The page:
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Earlier this week, security researcher Brian Krebs found that the new iPhone 11 Pro models access user location data even when all apps and system services on the iPhone are set to not request the data.

Krebs told Apple that he had found a possible privacy bug as this presumably should not happen, but Apple told him that there were no concerns and the iPhone was operating as designed. "It is expected behavior that the Location Services icon appears in the status bar when Location Services is enabled. The icon appears for system services that do not have a switch in Settings," Apple said.

iphone-11-and-11-pro-no-background.jpg

Krebs came to the conclusion that Apple has certain system services that check for location regardless of whether the setting has been disabled individually for apps and system services, which, as it turns out, is accurate.

Apple today provided more context in a statement to TechCrunch, explaining that the new iPhone models that have a U1 ultra wideband chip are using location data to make sure they're not in restricted areas.

As Apple explains, there are some areas where ultra wideband technology is not allowed because of international regulations, so the iPhone must make sure it is not in these locations.
Ultra wideband technology is an industry standard technology and is subject to international regulatory requirements that require it to be turned off in certain locations. iOS uses Location Services to help determine if iPhone is in these prohibited locations in order to disable ultra wideband and comply with regulations.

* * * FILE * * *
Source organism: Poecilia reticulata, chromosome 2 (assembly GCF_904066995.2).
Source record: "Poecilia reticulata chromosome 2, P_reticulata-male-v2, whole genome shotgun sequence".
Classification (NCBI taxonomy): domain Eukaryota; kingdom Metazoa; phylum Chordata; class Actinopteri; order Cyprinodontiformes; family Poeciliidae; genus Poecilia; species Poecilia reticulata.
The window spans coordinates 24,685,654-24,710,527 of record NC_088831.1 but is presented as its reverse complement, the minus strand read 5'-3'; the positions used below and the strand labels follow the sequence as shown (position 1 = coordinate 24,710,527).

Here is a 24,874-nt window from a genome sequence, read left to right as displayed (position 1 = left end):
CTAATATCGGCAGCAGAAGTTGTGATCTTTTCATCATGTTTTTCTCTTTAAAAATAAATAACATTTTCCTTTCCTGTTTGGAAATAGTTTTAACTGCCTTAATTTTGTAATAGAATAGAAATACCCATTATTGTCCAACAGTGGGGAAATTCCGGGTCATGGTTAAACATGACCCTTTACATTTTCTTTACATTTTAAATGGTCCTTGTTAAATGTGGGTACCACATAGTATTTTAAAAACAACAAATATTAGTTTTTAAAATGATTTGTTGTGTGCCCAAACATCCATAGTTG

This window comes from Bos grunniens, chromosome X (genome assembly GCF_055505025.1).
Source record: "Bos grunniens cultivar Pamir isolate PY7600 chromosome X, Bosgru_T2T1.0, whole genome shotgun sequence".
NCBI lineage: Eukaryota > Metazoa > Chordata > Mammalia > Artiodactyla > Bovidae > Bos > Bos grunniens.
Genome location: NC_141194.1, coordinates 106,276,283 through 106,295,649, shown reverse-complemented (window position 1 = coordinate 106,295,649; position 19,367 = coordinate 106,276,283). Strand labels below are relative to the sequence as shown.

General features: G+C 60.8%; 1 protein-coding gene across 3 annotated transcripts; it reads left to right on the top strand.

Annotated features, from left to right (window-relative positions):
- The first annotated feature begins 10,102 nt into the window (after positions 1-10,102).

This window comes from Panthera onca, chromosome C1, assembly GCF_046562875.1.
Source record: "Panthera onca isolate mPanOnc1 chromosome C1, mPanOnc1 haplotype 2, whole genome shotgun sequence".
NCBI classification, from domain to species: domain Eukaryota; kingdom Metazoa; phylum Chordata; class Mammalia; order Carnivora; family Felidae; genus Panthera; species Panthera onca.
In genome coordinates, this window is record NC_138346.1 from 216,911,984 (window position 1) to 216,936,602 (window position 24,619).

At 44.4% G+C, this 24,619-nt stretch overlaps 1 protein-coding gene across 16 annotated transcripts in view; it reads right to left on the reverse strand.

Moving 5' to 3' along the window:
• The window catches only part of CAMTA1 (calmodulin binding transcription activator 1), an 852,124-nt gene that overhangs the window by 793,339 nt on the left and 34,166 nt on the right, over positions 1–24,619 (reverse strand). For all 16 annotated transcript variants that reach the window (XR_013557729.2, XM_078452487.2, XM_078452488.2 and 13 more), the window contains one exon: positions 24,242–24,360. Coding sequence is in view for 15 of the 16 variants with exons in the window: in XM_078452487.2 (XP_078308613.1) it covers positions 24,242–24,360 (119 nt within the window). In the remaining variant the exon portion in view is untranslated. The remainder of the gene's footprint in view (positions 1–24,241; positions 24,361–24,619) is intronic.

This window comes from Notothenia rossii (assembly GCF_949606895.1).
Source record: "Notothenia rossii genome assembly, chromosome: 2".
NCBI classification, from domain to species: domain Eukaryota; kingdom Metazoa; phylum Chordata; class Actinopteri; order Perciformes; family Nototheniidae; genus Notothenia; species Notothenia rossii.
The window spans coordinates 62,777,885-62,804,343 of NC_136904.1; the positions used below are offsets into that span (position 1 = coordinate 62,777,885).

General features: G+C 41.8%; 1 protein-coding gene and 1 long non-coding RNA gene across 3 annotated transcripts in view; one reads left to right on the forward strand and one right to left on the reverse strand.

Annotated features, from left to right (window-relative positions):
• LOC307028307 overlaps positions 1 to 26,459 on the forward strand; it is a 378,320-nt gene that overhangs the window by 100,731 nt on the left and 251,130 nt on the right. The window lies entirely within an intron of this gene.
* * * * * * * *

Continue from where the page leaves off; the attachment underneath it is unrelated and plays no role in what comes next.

The management of ultra wideband compliance and its use of location data is done entirely on the device and Apple is not collecting user location data.
Apple says that the location checks are done on device and no data about location is being sent to Apple's servers.

In the future, Apple plans to provide a dedicated toggle that will turn off the ultra wideband technology and thus disallow the background location tracking that's currently going on.

Article Link: New iPhones Access Location Info When Settings are Disabled Due to Ultra Wideband, Toggle Coming in Future Update
 

1144557

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I dont care either way really. The explanation seems to jive with what was found and isnt "spying" on you but using the location for other things like to see if a feature can be used in a region (versus doing what say Pixel 4 did and just not sell the phone there)

I dont see that as a legit privacy concern if it stays on device; the chip says am I in this region? No. Ok. Am I i this region? No. ok.
 
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1144557